Workbench: Flattening the Top

rough flatteningbig pile of shavingsThe last two boards are on, bringing the width to 24 inches. Flattening is simple; just takes time and 2.3 Snicker bars worth of energy. The big ole No. 7 jointer was set up rank and swept diagonally until all boards were brought to the same thickness. I then set it for fine work and used along the length of the boards to remove the diagonal marks. The heft of the jointer, along with a razor sharp iron and a constantly waxed sole (candle wax), makes it a very effective and enjoyable tool.

whispy shavingsThe No. 3 smoother feels petite in comparison, and was set up for petite, lace like, finish work.

The keen observer might find some strange holes in those last two boards. No, they’re not for holdfasts. Those boards each had a few dead knots in them, the kinds surrounded with a black ring of bark where the tree grew up around dead branches. Those kinds of knots tend to be loose, and in boatbuilding they must be removed and plugged lest they become unplanned drain holes. Here, I just knocked them out and left them unplugged. Made planing easier.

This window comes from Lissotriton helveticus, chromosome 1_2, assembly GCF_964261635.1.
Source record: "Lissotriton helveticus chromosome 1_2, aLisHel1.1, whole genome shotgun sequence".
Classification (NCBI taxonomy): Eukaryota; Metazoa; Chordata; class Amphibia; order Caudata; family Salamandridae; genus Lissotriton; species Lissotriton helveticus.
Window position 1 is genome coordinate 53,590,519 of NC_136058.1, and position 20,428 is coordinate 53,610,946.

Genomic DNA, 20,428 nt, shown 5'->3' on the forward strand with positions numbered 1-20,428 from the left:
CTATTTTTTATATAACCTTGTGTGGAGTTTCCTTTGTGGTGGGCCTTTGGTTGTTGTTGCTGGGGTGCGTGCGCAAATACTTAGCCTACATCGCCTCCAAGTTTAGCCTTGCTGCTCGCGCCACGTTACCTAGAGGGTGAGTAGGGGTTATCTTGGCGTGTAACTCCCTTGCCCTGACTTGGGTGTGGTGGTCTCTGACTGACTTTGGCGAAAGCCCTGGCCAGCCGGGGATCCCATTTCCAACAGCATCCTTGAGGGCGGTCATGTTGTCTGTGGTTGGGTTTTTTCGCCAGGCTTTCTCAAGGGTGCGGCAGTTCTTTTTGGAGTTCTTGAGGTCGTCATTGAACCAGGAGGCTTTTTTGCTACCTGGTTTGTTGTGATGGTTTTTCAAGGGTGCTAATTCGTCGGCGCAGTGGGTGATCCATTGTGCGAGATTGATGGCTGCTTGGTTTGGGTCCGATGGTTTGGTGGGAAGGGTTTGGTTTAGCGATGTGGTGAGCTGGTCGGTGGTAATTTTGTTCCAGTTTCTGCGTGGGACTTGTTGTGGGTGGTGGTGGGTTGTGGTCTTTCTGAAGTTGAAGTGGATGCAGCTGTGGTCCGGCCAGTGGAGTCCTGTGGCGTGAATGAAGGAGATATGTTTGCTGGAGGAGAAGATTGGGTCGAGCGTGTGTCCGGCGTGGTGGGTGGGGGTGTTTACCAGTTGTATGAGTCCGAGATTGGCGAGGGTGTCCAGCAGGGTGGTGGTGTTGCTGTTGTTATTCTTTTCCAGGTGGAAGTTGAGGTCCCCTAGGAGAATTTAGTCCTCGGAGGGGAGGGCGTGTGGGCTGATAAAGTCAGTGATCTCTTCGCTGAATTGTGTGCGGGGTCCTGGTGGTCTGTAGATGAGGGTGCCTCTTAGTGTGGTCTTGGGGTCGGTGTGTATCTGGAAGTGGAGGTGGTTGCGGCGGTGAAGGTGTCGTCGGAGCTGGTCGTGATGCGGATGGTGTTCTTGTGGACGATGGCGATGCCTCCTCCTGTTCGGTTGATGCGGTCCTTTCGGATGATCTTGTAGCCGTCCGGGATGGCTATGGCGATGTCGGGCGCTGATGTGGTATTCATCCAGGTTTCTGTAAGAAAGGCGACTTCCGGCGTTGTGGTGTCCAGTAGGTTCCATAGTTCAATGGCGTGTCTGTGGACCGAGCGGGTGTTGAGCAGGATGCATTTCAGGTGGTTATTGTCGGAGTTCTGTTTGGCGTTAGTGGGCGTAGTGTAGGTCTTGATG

It turns out to be exactly what I expected. Al Navas would want better, but this is perfect for its intended use and a good bit better than what I’ve seen in many boat shops.


One Response to “Workbench: Flattening the Top”

  1. Al Navas Says:

    Bob,

    In one word: TERRIFIC!!!

    I had to grin to see my name mentioned – you *did* read my blog entry on flattening my bench :-) !

    I do tend to overdo things a bit, but in my case, without room for a torsion box assembly table, I had to go to the extreme to have the bench do double duty.

    Thanks for sharing this wonderful work!

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